The press is often filled with stories of high-profile IP litigation, but it is rare to hear of IP cases that have been through alternative means of dispute resolution (ADR) such as arbitration or mediation. This is for good reason – most ADR is completely confidential. ADR can be used in almost any legal dispute at any stage of a dispute – in fact, UK litigants have a positive obligation to consider whether ADR would be more suitable for resolution of the dispute than proceeding through the courts. But how and when should it be used in IP matters?

For the uninitiated, parties who engage in ADR choose one or more basic forms. Arbitration is where the parties agree to be bound by the decision of an arbitrator, typically a retired judge or other person with legal and/or technical expertise. It is “trial-like” in the sense that the parties agree a set of procedural rules, but with greater flexibility compared to court litigation, and the arbitrator presides over the final hearing. Mediation is where parties agree to use a third party mediator, again typically a legally qualified person, to help guide the discussion towards settlement. Unlike an arbitrator, the mediator cannot bind the parties. Often mediation is called for when the parties cannot settle the matter themselves, or where the parties are contractually obligated to engage in mediation to resolve any disputes.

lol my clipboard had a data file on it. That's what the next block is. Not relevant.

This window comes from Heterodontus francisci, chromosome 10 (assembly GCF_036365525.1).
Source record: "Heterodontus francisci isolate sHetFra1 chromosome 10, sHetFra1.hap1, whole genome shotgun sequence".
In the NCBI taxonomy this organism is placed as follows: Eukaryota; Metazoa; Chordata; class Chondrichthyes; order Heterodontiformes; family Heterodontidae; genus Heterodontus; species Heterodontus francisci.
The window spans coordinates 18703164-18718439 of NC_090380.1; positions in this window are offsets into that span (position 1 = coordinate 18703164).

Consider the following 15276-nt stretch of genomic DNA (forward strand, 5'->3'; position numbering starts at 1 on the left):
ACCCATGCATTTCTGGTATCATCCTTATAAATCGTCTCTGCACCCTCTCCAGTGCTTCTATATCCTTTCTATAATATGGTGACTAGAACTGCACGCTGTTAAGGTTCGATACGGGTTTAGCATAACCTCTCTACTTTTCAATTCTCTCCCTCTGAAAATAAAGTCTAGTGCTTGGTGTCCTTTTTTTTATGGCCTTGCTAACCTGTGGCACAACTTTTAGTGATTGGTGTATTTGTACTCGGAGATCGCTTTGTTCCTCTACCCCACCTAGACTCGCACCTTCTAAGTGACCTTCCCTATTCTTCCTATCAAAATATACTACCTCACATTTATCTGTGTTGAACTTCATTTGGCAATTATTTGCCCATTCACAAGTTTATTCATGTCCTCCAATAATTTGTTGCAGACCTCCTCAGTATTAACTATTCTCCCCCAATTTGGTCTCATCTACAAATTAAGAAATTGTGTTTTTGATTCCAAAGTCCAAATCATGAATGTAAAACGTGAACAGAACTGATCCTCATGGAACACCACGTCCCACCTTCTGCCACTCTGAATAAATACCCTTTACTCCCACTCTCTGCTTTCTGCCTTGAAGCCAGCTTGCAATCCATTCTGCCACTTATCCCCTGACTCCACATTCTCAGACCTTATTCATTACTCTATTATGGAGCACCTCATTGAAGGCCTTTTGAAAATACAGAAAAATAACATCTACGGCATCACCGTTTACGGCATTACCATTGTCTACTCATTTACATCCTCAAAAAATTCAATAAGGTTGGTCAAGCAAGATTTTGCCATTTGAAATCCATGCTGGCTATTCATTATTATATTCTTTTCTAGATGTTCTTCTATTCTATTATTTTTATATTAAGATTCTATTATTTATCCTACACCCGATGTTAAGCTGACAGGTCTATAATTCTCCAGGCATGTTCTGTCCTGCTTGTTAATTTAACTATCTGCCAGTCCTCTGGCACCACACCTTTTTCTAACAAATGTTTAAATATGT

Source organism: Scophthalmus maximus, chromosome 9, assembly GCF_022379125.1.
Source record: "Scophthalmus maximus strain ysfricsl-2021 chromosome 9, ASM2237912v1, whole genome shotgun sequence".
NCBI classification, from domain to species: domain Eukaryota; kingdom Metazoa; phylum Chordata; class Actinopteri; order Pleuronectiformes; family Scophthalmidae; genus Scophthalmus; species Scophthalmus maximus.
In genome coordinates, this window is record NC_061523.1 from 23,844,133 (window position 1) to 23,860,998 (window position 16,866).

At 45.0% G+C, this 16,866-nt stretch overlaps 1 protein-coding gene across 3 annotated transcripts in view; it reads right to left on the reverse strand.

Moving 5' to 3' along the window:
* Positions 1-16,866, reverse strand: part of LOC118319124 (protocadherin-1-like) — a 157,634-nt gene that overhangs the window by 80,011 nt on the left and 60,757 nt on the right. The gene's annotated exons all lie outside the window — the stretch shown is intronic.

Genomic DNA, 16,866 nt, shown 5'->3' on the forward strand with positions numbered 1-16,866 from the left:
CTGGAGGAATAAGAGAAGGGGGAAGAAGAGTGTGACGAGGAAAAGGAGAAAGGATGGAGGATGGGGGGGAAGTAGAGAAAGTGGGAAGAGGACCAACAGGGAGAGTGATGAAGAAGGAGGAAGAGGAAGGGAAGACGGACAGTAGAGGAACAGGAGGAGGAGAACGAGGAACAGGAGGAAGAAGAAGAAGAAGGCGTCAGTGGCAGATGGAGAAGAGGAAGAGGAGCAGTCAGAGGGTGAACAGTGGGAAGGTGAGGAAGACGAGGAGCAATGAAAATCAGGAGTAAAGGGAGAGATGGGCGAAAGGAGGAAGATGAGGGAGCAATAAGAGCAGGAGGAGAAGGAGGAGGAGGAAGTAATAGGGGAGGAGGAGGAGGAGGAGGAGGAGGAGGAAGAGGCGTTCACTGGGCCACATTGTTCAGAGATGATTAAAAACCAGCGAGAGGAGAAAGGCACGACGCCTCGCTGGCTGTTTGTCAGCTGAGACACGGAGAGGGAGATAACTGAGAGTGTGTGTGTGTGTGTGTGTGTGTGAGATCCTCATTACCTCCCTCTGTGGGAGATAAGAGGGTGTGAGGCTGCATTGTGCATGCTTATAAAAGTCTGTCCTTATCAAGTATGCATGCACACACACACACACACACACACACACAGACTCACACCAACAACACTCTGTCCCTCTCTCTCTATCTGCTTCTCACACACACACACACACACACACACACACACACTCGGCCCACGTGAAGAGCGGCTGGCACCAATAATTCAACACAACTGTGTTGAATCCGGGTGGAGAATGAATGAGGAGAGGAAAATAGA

Arbitration has many advantages. The proceedings are confidential and the parties get a degree of choice over the arbitrator to hear the case. Where matters are cross-jurisdictional, a single award can render the matter final globally all at once, alleviating the need to utilise the courts of each jurisdiction, saving complexity, time and cost.

The majority of IP arbitrations are contractual in nature (upwards of 75 per cent according to WIPO), but infringement and validity matters are often heard. Although arbitrators have no power to invalidate an IP right, parties can agree that the IP right becomes unenforceable against the other party, but what this means in practice for the IP right-holder will vary depending on the award and the ground rules agreed by the parties at the outset. National laws may also limit the scope of an arbitral award concerning the validity or infringement of a registered IP right.

Likewise, mediation has many advantages – it can bring parties to the table where there was no hope previously. Like arbitration, mediation is confidential. As it is a negotiation, instead of a trial, the parties can walk away if they do not like the deal. Of course, this is balanced with the possibility of spending time and cost on a facilitated negotiation that might ultimately fail, but the majority of parties go into mediation with a prospect that a deal will be made.

Disputes are often far from people’s minds in the sunny period leading up to an agreement, but the dispute resolution clause should not be overlooked. A careful consideration of mediation, arbitration and other ADR procedures at the time of contracting could be a way of avoiding costly and uncertain litigation down the road.